“Here at the United Nations there is much sincere talk and normally passionate action to fight against any form of discrimination,” Auza said, specifically citing work to end discrimination against women and the disabled. The 2006 Convention on the Rights of Persons with Disabilities, he noted, seeks to “promote, protect and ensure the full and equal enjoyment of all human rights and fundamental freedoms by all persons with disabilities,” including those with mental or intellectual disabilities, and to promote respect for their inherent dignity.

“But as firm as these commitments are in principle, in practice many states, U.N. agencies and members of civil society tolerate gross violations of these commitments,” he lamented. “The international community says that it wants to leave no one behind and to defend the rights and equality of women and girls, for example, but then refuses to do anything when data show that the youngest girls are being systematically discriminated against in the womb, as in the case of sex selective abortion.”

The archbishop cited studies that indicate up to 160 million unborn girls have been targeted for abortion.

“The inconsistency, however, is even more pronounced when we turn to what is happening with those prenatally diagnosed with Down Syndrome,” he said.

The Holy See’s permanent observer mission co-sponsored the event with the Pujols Family Foundation, the Center for Family and Human Rights, the Jerome Lejeune Foundation, and the film “Summer in the Forest,” which will be released soon.

How one organization helps the Church welcome Catholics with disabilities

Washington D.C., Mar 21, 2018 / 04:52 pm (CNA/EWTN News).- Around 14 million Catholics in the U.S. are living with a disability.

Since 1982, the National Catholic Partnership on Disability (NCPD) has been working to make sure those Catholics are welcomed as members of the Church and have opportunities to participate in the faith.

“The goal of NCPD is to ensure that people with any disability…can actively and meaningfully participate in the faith by using their gifts and interests,” said Janice Benton, executive director of the National Catholic Partnership on Disability.

“By virtue of baptism, everyone belongs to the body of Christ, and our work is to make sure that we are doing that with the proper attitude and spirit to make sure everyone can feel at home in their parishes,” she told CNA.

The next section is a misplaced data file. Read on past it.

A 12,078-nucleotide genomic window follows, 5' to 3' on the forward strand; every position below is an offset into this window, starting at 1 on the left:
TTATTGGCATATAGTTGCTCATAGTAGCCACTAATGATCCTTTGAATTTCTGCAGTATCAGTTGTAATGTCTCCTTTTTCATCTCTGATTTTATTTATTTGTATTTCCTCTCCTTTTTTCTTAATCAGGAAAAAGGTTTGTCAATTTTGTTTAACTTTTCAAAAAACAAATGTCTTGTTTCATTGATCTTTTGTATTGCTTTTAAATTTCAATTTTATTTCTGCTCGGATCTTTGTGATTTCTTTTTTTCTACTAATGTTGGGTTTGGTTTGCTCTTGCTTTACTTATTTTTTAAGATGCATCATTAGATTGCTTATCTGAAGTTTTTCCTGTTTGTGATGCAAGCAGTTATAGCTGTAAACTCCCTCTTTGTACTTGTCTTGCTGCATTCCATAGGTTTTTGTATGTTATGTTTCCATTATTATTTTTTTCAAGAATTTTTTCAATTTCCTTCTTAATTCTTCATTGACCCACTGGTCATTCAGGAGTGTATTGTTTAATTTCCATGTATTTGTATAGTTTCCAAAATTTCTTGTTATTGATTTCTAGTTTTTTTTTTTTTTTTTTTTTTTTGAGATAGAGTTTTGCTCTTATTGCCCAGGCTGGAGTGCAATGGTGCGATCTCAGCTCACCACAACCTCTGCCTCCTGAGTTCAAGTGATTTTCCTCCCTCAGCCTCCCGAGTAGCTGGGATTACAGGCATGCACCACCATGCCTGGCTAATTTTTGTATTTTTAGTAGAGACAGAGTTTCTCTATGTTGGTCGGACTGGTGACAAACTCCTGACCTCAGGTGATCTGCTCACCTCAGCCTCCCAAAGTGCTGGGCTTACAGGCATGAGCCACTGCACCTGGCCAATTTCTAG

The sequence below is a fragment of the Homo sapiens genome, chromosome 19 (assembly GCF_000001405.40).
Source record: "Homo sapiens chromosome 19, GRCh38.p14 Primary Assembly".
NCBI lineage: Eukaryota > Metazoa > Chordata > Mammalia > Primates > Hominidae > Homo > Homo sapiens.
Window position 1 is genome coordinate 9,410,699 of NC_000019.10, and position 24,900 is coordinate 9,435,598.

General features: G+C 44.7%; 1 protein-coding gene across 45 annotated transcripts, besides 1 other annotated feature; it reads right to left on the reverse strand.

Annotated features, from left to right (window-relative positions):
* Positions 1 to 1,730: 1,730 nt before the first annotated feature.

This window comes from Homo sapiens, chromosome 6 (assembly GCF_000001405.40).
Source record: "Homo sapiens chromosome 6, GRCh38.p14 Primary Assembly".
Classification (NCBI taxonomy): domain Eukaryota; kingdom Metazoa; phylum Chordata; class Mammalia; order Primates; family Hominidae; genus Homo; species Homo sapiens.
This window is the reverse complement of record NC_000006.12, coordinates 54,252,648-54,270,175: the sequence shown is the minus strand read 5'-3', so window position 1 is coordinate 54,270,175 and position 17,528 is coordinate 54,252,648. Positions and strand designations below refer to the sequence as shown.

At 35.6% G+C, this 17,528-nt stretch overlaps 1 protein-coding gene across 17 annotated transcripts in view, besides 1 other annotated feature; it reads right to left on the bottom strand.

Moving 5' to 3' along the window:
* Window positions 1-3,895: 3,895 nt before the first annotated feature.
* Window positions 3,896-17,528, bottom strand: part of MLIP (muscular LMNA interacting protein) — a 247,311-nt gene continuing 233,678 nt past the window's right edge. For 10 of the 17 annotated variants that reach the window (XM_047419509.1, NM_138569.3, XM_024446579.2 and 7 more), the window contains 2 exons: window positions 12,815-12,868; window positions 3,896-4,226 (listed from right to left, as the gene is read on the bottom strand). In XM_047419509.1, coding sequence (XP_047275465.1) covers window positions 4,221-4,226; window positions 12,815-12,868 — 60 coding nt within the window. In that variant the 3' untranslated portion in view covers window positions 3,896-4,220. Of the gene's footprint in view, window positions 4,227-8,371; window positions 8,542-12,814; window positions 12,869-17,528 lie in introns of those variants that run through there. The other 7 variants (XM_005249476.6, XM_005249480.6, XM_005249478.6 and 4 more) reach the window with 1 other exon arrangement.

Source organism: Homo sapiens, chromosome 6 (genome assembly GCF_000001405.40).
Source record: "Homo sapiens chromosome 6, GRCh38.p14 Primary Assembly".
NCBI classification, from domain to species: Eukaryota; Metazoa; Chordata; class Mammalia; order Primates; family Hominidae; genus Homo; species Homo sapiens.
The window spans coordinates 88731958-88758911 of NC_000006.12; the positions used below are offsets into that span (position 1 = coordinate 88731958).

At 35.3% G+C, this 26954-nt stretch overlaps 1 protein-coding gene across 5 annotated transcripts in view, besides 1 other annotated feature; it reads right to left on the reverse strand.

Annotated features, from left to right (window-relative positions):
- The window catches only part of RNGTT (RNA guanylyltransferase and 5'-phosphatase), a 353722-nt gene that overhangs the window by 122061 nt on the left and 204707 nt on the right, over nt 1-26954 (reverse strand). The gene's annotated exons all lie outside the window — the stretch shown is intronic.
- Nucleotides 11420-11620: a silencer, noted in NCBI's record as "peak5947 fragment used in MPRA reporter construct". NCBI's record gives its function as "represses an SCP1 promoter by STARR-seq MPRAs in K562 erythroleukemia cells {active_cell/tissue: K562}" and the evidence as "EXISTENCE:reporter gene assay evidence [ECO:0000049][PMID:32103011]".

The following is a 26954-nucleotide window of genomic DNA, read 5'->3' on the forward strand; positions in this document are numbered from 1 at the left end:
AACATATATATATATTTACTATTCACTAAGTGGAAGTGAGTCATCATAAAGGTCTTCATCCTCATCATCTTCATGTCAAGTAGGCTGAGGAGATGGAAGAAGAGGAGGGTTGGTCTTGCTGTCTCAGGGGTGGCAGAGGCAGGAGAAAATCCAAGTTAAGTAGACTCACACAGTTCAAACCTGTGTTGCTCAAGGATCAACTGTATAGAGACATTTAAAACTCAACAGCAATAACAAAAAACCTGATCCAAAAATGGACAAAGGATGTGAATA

The organization works in in a variety of ways to “affirm the dignity of every person,” Benton said.

For example, they support people with Down syndrome by supporting campaigns that fight against discriminatory legislation, such as disability-selective abortions, while also working with individuals with Down syndrome as they prepare for sacraments and take an active part in the their faith.

“We remind church communities that people with Down syndrome and other disabilities are agents of evangelization and people gifted in their own right,” Benton said.

Founded in light of the 1978 document, “Pastoral Statement of U.S. Catholic Bishops of People with Disabilities,” the group has been promoting the pastoral guidelines for individuals with disabilities, particularly through access to the sacraments and Church life.

The National Catholic Partnership on Disability is a collaborative organization made up of various councils to serve people who live with physical, intellectual, sensory, mental or emotional disabilities. They also partner with the United States Conference of Catholic Bishops (USCCB), and Archbishop Kurtz serves as their episcopal moderator.

“We work very closely with the bishops and the offices at the USCCB,” Benton said, noting that the bishops currently do not have a disabilities office, so the NCPD plays a huge role in this area.

One of the organization’s primary tasks is working closely with publishers to provide resources for catechists and leaders who are working directly in faith formation, but they also are involved in a number of different councils and speaking engagements around the nation.

The ministry provides catechesis, resources, spirituality and awareness building tools, trainings, conferences, and ministry models to dioceses throughout the country, and additionally offers online tools such as YouTube training videos.

“We are really set up to support the people in the dioceses, and even directly in parishes, to provide the support, resources, and training that the church might need,” Benton said.

She noted that the NCPD played a major role in the revision to the “Guidelines for the Celebration of the Sacraments,” which now aids priests, catechists and Church leaders in preparing the proper reception of the sacraments for individuals with disabilities.

While primarily ministering in the U.S., the disability resource group also works internationally with the Vatican and other groups. Esther Garcia, the outreach director for organization, said that she works with minorities, such as Asian, African, and Hispanic groups within the Church.

“The NCPD is working to ensure we are meeting the needs of families with disabilities in the Hispanic community,” Garcia said.

“We are all children of God…and it is our responsibility as a Church to provide resources and ways to ensure that [those with disabilities] have ways to receive the sacraments,” Garcia continued.